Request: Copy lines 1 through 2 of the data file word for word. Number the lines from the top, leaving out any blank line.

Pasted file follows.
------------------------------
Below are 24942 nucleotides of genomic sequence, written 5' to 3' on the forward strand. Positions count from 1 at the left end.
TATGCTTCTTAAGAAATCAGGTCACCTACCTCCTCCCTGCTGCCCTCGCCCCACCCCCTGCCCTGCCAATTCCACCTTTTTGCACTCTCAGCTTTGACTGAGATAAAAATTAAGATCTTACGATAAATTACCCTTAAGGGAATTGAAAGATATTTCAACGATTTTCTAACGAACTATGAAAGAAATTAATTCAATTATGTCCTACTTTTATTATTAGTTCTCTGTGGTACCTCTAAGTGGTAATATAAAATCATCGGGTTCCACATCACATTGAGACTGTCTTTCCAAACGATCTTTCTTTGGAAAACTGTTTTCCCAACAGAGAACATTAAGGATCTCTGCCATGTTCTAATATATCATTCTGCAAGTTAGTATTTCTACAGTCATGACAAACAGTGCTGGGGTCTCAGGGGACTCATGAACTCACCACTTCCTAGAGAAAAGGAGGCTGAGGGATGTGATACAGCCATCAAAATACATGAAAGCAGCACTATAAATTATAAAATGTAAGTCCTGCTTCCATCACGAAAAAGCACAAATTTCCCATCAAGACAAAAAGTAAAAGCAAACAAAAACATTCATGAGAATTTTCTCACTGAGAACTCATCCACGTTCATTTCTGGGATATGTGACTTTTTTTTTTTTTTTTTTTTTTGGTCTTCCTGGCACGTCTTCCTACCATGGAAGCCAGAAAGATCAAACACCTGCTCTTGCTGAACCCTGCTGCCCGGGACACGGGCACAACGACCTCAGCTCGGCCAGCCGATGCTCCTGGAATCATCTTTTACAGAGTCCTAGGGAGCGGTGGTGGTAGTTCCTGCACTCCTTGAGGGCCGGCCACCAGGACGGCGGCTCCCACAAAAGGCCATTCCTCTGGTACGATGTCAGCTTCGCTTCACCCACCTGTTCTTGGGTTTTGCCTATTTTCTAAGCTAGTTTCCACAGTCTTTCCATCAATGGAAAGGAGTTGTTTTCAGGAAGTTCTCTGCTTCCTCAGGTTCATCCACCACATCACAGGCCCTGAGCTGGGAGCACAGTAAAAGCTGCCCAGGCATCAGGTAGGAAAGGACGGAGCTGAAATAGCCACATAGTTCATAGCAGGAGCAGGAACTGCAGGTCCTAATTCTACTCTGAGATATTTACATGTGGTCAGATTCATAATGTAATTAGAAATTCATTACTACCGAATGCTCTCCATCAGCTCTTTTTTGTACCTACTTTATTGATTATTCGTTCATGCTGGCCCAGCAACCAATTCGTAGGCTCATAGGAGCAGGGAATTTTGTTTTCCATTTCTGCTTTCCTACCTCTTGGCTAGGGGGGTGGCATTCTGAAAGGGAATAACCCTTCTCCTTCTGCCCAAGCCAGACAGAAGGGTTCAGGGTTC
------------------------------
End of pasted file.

Below are 24942 nucleotides of genomic sequence, written 5' to 3' on the forward strand. Positions count from 1 at the left end.
TATGCTTCTTAAGAAATCAGGTCACCTACCTCCTCCCTGCTGCCCTCGCCCCACCCCCTGCCCTGCCAATTCCACCTTTTTGCACTCTCAGCTTTGACTGAGATAAAAATTAAGATCTTACGATAAATTACCCTTAAGGGAATTGAAAGATATTTCAACGATTTTCTAACGAACTATGAAAGAAATTAATTCAATTATGTCCTACTTTTATTATTAGTTCTCTGTGGTACCTCTAAGTGGTAATATAAAATCATCGGGTTCCACATCACATTGAGACTGTCTTTCCAAACGATCTTTCTTTGGAAAACTGTTTTCCCAACAGAGAACATTAAGGATCTCTGCCATGTTCTAATATATCATTCTGCAAGTTAGTATTTCTACAGTCATGACAAACAGTGCTGGGGTCTCAGGGGACTCATGAACTCACCACTTCCTAGAGAAAAGGAGGCTGAGGGATGTGATACAGCCATCAAAATACATGAAAGCAGCACTATAAATTATAAAATGTAAGTCCTGCTTCCATCACGAAAAAGCACAAATTTCCCATCAAGACAAAAAGTAAAAGCAAACAAAAACATTCATGAGAATTTTCTCACTGAGAACTCATCCACGTTCATTTCTGGGATATGTGACTTTTTTTTTTTTTTTTTTTTTTGGTCTTCCTGGCACGTCTTCCTACCATGGAAGCCAGAAAGATCAAACACCTGCTCTTGCTGAACCCTGCTGCCCGGGACACGGGCACAACGACCTCAGCTCGGCCAGCCGATGCTCCTGGAATCATCTTTTACAGAGTCCTAGGGAGCGGTGGTGGTAGTTCCTGCACTCCTTGAGGGCCGGCCACCAGGACGGCGGCTCCCACAAAAGGCCATTCCTCTGGTACGATGTCAGCTTCGCTTCACCCACCTGTTCTTGGGTTTTGCCTATTTTCTAAGCTAGTTTCCACAGTCTTTCCATCAATGGAAAGGAGTTGTTTTCAGGAAGTTCTCTGCTTCCTCAGGTTCATCCACCACATCACAGGCCCTGAGCTGGGAGCACAGTAAAAGCTGCCCAGGCATCAGGTAGGAAAGGACGGAGCTGAAATAGCCACATAGTTCATAGCAGGAGCAGGAACTGCAGGTCCTAATTCTACTCTGAGATATTTACATGTGGTCAGATTCATAATGTAATTAGAAATTCATTACTACCGAATGCTCTCCATCAGCTCTTTTTTGTACCTACTTTATTGATTATTCGTTCATGCTGGCCCAGCAACCAATTCGTAGGCTCATAGGAGCAGGGAATTTTGTTTTCCATTTCTGCTTTCCTACCTCTTGGCTAGGGGGGTGGCATTCTGAAAGGGAATAACCCTTCTCCTTCTGCCCAAGCCAGACAGAAGGGTTCAGGGTTC